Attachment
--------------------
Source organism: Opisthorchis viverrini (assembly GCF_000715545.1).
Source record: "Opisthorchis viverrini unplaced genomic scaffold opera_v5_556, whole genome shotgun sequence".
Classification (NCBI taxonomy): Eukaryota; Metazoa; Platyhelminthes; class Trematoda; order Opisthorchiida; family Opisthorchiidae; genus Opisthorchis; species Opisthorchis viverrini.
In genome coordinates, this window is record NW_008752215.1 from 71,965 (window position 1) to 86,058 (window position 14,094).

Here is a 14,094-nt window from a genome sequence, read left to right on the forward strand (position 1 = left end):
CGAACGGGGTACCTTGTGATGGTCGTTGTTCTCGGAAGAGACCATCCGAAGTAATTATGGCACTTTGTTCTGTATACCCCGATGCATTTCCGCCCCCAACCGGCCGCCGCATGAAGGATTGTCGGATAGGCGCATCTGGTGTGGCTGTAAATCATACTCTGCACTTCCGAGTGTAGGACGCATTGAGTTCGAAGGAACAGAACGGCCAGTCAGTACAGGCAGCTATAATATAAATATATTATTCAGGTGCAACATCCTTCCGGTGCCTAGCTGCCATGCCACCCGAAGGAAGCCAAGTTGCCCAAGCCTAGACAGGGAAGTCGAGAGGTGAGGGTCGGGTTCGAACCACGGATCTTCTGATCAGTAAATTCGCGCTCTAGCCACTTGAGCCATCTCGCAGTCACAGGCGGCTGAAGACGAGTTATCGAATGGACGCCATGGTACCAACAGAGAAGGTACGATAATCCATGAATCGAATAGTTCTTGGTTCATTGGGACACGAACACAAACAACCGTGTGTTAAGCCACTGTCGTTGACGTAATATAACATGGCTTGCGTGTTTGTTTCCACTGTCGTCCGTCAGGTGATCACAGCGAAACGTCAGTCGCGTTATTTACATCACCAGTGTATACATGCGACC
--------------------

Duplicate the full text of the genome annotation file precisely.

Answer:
Source organism: Opisthorchis viverrini (assembly GCF_000715545.1).
Source record: "Opisthorchis viverrini unplaced genomic scaffold opera_v5_556, whole genome shotgun sequence".
Classification (NCBI taxonomy): Eukaryota; Metazoa; Platyhelminthes; class Trematoda; order Opisthorchiida; family Opisthorchiidae; genus Opisthorchis; species Opisthorchis viverrini.
In genome coordinates, this window is record NW_008752215.1 from 71,965 (window position 1) to 86,058 (window position 14,094).

Here is a 14,094-nt window from a genome sequence, read left to right on the forward strand (position 1 = left end):
CGAACGGGGTACCTTGTGATGGTCGTTGTTCTCGGAAGAGACCATCCGAAGTAATTATGGCACTTTGTTCTGTATACCCCGATGCATTTCCGCCCCCAACCGGCCGCCGCATGAAGGATTGTCGGATAGGCGCATCTGGTGTGGCTGTAAATCATACTCTGCACTTCCGAGTGTAGGACGCATTGAGTTCGAAGGAACAGAACGGCCAGTCAGTACAGGCAGCTATAATATAAATATATTATTCAGGTGCAACATCCTTCCGGTGCCTAGCTGCCATGCCACCCGAAGGAAGCCAAGTTGCCCAAGCCTAGACAGGGAAGTCGAGAGGTGAGGGTCGGGTTCGAACCACGGATCTTCTGATCAGTAAATTCGCGCTCTAGCCACTTGAGCCATCTCGCAGTCACAGGCGGCTGAAGACGAGTTATCGAATGGACGCCATGGTACCAACAGAGAAGGTACGATAATCCATGAATCGAATAGTTCTTGGTTCATTGGGACACGAACACAAACAACCGTGTGTTAAGCCACTGTCGTTGACGTAATATAACATGGCTTGCGTGTTTGTTTCCACTGTCGTCCGTCAGGTGATCACAGCGAAACGTCAGTCGCGTTATTTACATCACCAGTGTATACATGCGACC